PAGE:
Muredach P. Reilly, MBBCH, MSCE, associate professor of Medicine, University of Pennsylvania School of Medicine, and colleagues played a central organizing role in the international consortium, CARDIoGRAM (Coronary Artery Disease Genome-wide Replication and Meta-analysis), that combined and analyzed data from all currently published genome-wide association studies (GWAS) on heart attack and CAD, as well as some unpublished data. The data include more than 22,000 patients, 60,000 healthy individuals, and 45,000 additional subjects, meaning CARDIoGRAM is ten times bigger than the largest previous study. By pooling all of the published and unpublished data, they sought to make discoveries that might have been overlooked. The study is published online this week in Nature Genetics.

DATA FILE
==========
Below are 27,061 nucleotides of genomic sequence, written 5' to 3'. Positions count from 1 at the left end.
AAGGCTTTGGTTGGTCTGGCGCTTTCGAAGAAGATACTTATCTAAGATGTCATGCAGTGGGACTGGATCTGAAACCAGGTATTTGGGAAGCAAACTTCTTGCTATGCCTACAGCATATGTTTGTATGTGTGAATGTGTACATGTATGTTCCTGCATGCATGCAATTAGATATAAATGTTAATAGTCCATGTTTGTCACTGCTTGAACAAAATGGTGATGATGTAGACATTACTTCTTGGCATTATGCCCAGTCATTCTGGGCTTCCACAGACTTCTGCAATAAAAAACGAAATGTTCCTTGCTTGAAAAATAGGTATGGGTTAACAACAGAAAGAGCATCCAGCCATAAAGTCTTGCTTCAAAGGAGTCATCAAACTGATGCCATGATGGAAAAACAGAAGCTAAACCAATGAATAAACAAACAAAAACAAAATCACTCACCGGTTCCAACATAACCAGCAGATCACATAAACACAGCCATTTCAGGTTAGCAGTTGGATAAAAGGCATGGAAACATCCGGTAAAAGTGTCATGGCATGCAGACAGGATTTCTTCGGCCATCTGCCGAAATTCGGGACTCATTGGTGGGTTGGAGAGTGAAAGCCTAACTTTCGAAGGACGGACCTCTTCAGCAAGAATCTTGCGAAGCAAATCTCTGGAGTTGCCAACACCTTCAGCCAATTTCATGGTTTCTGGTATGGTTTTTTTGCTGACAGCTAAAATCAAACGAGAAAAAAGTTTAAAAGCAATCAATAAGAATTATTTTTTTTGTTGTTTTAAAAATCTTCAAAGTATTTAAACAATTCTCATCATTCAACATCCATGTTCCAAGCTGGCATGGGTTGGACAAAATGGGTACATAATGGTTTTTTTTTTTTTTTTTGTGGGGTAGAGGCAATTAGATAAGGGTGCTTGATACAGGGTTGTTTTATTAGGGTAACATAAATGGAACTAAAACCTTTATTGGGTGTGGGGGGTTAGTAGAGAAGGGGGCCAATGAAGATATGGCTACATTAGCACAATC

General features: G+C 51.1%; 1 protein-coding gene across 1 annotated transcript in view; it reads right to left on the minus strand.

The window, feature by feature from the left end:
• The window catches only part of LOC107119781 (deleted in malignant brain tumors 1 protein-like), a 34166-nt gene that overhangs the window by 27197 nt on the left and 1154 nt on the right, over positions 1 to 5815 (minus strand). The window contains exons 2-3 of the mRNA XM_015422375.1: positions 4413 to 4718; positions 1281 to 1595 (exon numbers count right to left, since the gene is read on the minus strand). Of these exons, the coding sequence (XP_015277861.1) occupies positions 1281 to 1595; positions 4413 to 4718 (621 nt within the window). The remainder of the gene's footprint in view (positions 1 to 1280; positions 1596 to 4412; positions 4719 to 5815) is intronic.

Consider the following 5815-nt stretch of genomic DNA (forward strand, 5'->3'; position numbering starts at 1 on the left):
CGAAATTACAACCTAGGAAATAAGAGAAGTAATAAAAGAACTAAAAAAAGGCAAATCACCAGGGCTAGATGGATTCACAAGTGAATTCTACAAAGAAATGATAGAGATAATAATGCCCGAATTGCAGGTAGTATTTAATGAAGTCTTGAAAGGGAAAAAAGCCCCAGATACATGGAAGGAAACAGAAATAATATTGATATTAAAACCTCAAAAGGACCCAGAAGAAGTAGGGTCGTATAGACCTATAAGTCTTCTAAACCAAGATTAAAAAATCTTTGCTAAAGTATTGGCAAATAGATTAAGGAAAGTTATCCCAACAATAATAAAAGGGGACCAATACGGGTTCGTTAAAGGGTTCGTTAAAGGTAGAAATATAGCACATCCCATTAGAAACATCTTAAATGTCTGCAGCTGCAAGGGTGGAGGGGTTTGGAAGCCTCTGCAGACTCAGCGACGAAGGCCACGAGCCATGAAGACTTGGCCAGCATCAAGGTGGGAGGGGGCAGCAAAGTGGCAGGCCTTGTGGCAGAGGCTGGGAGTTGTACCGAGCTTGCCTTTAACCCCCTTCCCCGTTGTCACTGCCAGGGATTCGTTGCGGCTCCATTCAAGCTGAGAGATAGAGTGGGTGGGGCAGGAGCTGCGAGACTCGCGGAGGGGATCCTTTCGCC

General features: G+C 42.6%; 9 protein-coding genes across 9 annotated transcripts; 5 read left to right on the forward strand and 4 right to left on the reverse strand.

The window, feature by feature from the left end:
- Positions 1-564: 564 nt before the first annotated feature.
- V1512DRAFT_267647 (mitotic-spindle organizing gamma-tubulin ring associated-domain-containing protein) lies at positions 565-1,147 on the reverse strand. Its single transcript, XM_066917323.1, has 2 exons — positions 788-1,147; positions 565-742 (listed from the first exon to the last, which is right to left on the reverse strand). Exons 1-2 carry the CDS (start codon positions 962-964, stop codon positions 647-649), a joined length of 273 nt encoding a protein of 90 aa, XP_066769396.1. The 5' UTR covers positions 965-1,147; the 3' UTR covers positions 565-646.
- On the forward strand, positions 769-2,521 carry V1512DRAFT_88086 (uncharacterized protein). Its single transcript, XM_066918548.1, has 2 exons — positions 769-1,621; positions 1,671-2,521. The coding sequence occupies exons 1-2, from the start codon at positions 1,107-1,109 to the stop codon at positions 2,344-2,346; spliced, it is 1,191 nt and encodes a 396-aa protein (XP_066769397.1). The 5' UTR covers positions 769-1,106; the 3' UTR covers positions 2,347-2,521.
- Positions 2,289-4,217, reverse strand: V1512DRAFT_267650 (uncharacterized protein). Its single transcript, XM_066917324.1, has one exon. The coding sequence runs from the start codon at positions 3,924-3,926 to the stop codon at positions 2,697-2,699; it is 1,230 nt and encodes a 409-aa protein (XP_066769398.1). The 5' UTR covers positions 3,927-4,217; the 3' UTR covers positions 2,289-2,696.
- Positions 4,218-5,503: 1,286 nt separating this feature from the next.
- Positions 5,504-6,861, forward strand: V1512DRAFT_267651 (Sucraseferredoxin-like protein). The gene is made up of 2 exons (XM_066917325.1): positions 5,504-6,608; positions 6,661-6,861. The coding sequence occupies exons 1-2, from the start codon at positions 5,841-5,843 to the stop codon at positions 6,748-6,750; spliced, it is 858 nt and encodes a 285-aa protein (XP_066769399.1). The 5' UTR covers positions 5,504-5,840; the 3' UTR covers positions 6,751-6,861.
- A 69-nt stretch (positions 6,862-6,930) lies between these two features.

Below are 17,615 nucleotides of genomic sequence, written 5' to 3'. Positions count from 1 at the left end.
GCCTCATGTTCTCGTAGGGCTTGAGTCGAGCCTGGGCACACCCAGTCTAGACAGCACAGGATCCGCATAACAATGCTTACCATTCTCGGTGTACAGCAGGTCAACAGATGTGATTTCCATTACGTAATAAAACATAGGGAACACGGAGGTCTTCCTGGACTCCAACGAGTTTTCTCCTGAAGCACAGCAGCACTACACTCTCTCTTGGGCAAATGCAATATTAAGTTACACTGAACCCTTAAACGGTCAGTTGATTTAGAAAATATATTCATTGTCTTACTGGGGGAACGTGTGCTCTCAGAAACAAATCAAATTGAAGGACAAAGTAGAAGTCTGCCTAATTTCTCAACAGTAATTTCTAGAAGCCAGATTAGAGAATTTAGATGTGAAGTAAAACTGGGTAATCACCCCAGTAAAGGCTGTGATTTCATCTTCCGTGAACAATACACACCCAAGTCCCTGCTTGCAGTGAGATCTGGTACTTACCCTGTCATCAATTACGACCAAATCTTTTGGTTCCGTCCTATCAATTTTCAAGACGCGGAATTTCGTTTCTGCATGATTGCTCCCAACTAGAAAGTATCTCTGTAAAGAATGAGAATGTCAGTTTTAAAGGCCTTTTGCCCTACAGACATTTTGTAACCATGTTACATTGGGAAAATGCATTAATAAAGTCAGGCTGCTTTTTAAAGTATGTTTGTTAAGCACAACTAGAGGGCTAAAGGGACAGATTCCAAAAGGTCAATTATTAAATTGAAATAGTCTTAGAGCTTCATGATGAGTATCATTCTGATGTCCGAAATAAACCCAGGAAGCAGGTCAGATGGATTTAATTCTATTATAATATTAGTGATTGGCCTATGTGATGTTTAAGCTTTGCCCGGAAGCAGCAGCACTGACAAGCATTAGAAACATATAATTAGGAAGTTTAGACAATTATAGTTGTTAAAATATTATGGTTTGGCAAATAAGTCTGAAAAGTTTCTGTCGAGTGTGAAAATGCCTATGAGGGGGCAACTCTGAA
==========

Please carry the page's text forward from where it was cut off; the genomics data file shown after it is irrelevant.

"This very large international collaboration has doubled the number of new CAD and heart attack genes and provides major opportunities for better understanding of causes, advancing personalized risk assessment, and developing new treatments to prevent and treat heart disease," said Reilly.
CAD is a common condition where the arteries supplying blood to the heart develop cholesterol rich plaques which can rupture suddenly causing a heart attack. CAD is a complex condition that has both genetic and lifestyle components.
In addition to identifying the 13 novel loci associated with CAD, the researchers also discovered that only a minority of the established and novel CAD genes act through traditional risk factors while the majority reside in gene regions that were not previously connected to heart disease.
Source: University of Pennsylvania